et al., 2010). The older adults in this study reported being more concerned about
privacy issues on the Internet, and they were more likely to refuse to disclose
personal information to businesses. Moreover, young adults overestimated the
extent to which privacy laws protect individuals, both offline and online. Other
studies have shown that privacy concerns increase with age. Elderly Internet users
are more concerned than others are, and they are more eager to control the
personal information that is collected about them (Fox et al., 2000; Zukowski &
Maaβ (2011) argues that senior citizens tend to adopt a „minimax‟ strategy in their
Internet use: they seek to maximize the rewards of their Internet use, in terms of
connection and support, while minimizing risks. Senior citizens who use SNS could
thus be more inclined to apply privacy-protective strategies (e.g. disclosing fewer
personal details and restricting access to their profiles).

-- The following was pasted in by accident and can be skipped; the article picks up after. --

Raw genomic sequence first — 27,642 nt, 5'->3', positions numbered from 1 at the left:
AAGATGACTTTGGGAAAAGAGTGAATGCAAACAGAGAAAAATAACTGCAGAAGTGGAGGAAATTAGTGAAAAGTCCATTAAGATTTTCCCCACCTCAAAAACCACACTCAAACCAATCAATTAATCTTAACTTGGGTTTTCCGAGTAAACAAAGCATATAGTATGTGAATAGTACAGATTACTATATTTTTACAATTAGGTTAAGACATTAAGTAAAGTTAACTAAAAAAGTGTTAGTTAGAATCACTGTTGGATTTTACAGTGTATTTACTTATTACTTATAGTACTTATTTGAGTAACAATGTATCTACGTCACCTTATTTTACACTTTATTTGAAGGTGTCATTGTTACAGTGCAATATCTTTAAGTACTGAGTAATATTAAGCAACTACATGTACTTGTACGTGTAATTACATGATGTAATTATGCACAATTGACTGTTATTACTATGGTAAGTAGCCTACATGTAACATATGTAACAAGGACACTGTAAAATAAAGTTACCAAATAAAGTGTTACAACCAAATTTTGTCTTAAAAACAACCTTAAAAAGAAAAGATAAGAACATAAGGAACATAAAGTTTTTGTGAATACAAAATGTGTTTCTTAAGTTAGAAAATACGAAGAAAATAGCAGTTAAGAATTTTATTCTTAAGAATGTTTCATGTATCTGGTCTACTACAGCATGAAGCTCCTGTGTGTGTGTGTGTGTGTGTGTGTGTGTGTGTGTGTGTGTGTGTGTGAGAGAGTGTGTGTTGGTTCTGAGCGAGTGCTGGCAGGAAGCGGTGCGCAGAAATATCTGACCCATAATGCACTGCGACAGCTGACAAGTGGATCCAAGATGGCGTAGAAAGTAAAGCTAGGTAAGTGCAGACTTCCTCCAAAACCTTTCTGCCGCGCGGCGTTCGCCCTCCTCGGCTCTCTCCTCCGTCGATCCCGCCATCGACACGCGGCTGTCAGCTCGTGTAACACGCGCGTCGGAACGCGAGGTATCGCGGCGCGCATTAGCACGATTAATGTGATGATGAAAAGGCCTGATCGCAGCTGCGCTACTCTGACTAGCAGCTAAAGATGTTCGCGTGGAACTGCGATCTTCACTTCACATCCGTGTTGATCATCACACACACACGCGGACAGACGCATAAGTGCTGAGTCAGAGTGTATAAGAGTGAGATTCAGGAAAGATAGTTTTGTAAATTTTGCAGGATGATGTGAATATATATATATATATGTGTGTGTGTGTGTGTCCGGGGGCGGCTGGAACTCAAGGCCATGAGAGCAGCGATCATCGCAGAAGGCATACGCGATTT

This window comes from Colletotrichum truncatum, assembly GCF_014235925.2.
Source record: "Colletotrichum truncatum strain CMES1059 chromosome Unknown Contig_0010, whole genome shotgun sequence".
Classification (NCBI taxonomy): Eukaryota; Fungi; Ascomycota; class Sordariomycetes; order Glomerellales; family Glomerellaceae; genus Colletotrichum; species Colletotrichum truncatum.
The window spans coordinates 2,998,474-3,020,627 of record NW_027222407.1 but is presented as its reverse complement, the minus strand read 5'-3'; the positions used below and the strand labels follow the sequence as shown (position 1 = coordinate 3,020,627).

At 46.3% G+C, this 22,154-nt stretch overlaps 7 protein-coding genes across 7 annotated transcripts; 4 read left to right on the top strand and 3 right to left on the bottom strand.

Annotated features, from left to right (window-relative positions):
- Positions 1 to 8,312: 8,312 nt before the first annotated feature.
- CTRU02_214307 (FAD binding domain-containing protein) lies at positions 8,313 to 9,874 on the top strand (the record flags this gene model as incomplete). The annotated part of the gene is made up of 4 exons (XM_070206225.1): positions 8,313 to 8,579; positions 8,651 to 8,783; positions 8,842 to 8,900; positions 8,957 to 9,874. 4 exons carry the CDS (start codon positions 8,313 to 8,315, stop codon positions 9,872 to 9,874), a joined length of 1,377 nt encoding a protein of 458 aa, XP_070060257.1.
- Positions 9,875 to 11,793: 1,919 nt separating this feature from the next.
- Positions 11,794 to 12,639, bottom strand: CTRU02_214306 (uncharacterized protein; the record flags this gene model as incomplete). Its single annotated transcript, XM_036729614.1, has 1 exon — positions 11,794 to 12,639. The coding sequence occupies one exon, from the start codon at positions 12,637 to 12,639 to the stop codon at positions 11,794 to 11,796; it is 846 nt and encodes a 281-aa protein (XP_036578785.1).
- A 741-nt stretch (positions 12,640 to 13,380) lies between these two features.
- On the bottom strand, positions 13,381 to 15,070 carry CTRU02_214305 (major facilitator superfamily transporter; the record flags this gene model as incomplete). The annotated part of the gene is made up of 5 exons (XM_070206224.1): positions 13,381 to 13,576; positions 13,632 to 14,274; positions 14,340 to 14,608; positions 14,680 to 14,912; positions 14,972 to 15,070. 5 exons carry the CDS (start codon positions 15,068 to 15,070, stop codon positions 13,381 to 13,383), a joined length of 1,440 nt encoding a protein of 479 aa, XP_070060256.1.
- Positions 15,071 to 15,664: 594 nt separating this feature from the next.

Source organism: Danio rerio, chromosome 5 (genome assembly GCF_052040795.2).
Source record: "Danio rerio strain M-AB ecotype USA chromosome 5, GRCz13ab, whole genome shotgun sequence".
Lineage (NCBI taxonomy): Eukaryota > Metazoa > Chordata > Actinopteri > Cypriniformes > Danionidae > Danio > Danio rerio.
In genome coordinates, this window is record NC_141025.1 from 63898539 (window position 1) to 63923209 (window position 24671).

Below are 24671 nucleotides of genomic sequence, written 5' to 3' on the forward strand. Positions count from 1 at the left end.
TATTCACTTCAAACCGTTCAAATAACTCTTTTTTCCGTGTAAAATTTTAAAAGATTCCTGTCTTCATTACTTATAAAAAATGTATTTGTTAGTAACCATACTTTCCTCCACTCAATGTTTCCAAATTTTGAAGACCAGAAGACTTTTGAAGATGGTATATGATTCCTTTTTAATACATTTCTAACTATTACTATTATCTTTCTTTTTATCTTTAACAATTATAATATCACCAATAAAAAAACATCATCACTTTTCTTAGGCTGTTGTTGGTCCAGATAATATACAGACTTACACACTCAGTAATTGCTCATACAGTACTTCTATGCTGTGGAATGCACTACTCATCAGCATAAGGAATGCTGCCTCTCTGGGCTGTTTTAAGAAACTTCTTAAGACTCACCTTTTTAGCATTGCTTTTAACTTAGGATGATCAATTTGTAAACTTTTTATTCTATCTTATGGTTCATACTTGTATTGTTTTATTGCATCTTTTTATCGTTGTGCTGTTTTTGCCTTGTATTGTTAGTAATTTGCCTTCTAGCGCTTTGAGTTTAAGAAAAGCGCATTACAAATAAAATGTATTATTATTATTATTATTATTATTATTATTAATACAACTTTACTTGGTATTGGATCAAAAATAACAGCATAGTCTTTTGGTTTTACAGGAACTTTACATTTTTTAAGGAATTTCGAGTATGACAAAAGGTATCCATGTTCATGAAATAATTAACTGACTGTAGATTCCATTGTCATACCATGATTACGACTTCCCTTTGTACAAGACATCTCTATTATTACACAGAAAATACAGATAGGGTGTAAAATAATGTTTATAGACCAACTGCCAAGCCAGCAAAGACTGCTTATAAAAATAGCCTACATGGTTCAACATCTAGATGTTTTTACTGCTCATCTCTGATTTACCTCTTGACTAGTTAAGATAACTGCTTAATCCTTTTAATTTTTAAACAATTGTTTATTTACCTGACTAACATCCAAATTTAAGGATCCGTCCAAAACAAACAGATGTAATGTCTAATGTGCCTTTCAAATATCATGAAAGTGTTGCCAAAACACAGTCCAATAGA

We therefore hypothesize that:
H2a: As adolescents grow older, they disclose more personal data, whereas
adults disclose less personal data as they age.
H2b: As SNS users grow older, they are more likely to restrict access to their
Frequency of SNS use
Research has revealed a positive correlation between the frequency of online
communication and self-disclosure (e.g. Valkenburg & Peter, 2009). Within the
context of SNS, a longitudinal study by Trepte and Reinecke (2011) shows that
users who are prone to engage in self-disclosure are more inclined to use SNS.
Over time, frequent SNS users exhibit a greater tendency towards self-disclosure.
This process is reinforced by the amount of social rewards that users receive. Given
that self-disclosure can stimulate social interaction, it can lead to feedback or other